Woodbine, #FREE today!

Since completing The Katherine Wheel Series with the publication of the sixth and final book, Ivy, I am very pleased with the feedback I\’ve received. Thank you each and everyone who has taken the time and trouble to leave such positive reviews. It means so much when a book like the ones that comprise The Katherine Wheel Series, but especially the latest two, Woodbine and Ivy, involve such vast quantities of research to make the stories authentic. 

\”Well held!\”

My method of writing is to \’live\’ within the narrative; to \’be\’ the characters and to vicariously \’experience\’ the challenges I put them through. While this is truly great fun, like being inside a film, it\’s pretty tiring too! I don\’t mind, I love it, don\’t get me wrong, but it takes some effort. All this makes me appreciate reviews even more and readers might not realise that reviews open doors to competitions, awards and marketing opportunities that would otherwise remain shut so, please, keep them coming!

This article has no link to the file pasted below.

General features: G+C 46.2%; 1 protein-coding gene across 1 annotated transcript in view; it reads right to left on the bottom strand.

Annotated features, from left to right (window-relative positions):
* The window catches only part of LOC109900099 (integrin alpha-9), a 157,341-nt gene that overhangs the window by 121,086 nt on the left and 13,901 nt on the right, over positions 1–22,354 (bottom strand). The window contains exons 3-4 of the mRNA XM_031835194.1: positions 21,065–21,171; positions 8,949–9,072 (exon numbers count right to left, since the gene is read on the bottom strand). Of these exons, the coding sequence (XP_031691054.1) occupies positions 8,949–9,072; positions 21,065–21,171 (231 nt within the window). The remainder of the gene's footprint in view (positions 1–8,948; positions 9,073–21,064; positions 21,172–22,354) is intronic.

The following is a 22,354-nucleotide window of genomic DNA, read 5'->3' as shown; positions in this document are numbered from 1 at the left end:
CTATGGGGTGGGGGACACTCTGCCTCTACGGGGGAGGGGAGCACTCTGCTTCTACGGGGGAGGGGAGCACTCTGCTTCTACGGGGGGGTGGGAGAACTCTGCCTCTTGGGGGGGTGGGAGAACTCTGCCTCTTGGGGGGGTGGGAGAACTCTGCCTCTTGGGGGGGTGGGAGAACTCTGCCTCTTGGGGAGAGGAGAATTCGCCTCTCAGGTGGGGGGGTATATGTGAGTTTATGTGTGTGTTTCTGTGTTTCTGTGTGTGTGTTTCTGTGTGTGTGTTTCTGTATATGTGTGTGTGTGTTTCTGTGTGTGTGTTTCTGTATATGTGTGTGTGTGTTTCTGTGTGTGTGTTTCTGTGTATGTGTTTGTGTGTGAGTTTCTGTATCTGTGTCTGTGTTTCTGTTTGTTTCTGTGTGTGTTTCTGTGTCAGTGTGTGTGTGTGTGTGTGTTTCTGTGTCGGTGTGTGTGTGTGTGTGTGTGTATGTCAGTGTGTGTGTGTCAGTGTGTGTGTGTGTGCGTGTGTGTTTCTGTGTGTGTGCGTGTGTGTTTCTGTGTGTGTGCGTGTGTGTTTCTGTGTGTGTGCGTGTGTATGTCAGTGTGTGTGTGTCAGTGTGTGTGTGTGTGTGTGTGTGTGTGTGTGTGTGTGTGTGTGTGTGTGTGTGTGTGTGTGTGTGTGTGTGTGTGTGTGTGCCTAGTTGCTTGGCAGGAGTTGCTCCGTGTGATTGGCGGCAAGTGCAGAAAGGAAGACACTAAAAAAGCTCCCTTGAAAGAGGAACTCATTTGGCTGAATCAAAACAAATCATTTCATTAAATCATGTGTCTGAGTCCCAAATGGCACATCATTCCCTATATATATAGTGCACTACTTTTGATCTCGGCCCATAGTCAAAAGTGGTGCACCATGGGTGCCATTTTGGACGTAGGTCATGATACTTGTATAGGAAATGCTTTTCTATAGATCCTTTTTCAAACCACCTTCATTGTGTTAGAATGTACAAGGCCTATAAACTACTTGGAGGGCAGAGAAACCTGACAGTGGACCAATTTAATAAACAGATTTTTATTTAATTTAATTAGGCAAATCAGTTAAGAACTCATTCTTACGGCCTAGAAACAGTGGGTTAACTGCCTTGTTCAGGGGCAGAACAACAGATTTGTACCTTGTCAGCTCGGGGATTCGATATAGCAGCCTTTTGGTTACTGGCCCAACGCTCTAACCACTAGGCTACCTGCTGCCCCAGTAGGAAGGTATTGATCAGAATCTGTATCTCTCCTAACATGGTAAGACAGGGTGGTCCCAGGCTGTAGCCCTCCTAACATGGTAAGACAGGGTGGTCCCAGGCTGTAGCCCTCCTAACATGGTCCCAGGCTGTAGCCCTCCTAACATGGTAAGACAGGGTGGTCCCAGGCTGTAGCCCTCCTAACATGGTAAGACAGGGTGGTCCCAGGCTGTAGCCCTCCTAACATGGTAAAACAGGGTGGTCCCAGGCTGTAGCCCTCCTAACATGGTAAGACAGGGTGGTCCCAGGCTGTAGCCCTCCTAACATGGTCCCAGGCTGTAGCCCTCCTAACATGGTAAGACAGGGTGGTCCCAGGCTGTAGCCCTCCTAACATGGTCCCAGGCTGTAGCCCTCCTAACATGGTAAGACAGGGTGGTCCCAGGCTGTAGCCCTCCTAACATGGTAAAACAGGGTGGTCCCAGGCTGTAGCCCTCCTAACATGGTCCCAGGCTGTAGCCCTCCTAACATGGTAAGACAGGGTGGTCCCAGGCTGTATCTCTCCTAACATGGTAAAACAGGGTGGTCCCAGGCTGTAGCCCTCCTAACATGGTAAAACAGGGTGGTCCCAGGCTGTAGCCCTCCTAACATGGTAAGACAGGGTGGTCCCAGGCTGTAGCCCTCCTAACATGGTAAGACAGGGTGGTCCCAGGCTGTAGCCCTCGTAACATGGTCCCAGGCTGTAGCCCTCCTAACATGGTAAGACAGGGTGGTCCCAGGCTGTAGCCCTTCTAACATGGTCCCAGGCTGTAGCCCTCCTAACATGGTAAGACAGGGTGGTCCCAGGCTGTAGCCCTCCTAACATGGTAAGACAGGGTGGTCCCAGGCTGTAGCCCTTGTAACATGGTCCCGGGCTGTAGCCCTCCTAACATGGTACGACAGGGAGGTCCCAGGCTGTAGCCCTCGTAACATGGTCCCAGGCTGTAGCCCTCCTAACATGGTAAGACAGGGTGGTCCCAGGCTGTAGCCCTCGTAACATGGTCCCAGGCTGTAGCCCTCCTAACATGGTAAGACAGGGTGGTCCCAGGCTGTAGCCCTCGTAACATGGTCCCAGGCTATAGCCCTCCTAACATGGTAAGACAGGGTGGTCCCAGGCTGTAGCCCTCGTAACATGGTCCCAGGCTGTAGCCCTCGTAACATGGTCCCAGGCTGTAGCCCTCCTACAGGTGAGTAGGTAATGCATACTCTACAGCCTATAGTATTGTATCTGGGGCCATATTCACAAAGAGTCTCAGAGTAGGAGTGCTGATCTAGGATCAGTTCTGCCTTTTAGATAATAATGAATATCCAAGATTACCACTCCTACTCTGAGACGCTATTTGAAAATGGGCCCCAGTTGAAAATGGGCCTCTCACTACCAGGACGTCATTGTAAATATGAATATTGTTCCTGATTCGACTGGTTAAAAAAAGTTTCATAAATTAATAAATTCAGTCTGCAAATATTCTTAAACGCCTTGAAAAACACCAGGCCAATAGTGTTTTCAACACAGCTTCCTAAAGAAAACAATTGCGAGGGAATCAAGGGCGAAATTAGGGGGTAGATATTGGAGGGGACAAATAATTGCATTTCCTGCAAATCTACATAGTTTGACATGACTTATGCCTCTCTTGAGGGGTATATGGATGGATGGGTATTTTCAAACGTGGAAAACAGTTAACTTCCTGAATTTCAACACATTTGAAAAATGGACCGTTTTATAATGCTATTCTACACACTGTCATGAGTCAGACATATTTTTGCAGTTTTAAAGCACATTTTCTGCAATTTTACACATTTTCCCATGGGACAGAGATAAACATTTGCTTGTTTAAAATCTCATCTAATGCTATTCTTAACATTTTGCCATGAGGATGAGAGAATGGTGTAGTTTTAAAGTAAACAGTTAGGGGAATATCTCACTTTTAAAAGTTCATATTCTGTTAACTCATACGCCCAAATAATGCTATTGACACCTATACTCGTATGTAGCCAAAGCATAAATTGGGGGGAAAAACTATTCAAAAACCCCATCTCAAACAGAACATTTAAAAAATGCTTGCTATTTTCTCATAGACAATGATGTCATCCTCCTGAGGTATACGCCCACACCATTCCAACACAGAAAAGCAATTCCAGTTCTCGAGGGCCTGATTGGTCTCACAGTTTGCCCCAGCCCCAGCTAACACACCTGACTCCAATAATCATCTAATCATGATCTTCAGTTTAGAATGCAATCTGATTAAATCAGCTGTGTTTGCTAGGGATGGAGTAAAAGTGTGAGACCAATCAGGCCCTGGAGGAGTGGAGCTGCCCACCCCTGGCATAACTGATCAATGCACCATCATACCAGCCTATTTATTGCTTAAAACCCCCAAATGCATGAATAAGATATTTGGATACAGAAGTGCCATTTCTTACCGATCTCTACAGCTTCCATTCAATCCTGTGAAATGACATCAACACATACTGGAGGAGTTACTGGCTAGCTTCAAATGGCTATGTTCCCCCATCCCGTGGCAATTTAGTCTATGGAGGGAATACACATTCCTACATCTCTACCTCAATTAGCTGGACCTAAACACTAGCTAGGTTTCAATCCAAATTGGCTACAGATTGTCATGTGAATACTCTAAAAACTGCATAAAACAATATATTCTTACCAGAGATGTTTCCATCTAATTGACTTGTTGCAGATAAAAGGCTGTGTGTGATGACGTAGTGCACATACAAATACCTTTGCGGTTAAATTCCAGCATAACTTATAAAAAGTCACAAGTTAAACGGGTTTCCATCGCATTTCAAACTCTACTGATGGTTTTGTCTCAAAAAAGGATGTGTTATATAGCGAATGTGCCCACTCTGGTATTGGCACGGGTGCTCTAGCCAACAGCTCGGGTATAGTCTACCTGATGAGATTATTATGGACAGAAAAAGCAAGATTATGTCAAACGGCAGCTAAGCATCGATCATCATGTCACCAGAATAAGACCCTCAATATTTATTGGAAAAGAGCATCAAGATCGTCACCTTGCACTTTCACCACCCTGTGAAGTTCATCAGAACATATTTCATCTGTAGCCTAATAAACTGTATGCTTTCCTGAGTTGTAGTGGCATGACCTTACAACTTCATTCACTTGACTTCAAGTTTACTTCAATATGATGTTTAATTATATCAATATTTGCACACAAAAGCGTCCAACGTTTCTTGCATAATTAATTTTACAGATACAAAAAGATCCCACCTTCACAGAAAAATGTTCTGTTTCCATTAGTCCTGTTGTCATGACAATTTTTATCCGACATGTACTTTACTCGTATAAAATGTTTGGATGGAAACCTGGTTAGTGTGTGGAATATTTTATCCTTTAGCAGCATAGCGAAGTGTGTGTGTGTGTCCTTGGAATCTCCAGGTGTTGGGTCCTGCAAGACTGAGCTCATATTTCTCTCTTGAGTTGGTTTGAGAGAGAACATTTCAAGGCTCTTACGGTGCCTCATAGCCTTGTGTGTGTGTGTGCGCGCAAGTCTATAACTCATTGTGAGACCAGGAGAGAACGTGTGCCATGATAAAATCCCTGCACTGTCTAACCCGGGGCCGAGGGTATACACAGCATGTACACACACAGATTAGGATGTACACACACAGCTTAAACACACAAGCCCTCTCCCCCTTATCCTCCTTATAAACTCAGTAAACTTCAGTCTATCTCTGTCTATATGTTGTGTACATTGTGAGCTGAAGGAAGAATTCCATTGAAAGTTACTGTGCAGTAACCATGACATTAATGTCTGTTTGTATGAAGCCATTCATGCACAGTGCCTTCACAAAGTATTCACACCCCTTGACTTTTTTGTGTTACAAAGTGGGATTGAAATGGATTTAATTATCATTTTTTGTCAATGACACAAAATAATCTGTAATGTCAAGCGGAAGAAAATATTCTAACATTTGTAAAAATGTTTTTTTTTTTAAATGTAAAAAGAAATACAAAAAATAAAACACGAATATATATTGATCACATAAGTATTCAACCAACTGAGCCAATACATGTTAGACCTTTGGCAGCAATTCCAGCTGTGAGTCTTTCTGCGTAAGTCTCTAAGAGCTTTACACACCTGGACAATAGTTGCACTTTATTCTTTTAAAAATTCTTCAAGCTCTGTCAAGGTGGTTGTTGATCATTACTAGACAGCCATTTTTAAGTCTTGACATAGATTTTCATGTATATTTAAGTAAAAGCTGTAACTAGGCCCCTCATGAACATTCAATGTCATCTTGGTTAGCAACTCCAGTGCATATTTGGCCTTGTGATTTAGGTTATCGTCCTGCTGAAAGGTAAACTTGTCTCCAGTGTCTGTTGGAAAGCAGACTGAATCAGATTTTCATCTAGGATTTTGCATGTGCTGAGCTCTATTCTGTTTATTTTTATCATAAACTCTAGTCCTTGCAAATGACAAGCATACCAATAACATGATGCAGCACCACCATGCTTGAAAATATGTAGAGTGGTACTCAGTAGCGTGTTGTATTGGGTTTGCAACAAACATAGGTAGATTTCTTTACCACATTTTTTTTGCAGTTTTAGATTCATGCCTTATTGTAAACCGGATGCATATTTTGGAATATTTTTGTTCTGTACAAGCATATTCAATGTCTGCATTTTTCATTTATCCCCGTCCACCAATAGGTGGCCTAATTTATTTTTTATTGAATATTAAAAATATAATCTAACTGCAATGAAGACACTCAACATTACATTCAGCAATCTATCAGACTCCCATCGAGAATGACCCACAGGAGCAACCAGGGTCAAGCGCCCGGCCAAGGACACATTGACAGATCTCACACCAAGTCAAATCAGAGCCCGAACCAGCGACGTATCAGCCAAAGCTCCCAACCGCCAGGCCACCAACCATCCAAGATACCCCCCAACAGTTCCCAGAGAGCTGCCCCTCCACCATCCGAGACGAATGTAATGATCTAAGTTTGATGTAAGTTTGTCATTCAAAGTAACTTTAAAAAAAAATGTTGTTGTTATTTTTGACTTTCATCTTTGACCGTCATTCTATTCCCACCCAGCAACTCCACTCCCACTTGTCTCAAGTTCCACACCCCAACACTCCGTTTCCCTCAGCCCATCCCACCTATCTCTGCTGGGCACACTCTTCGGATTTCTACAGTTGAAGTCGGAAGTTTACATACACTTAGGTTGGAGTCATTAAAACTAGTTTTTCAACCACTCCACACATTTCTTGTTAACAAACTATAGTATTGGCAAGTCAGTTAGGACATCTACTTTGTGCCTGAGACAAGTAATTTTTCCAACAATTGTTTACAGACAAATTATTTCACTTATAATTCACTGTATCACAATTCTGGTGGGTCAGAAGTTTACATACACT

Today and tomorrow, Woodbine is going out into the world with NO price tag! If you\’ve read it and enjoyed it, please spread the word about this one-off opportunity. 


***** \”Another brilliant instalment of this wonderful series, but what a place to leave it! Looking forward to the next book already!\”
Hopefully, other readers will also go on to read the conclusion in Ivy.

\'The Katherine Wheel Series\' is completed with the publication of \'Ivy\'

I\’m really excited (and a bit exhausted!)  to announce that \’The Katherine Wheel Series\’ is now completed by the publication of its sixth and final book, \’Ivy\’.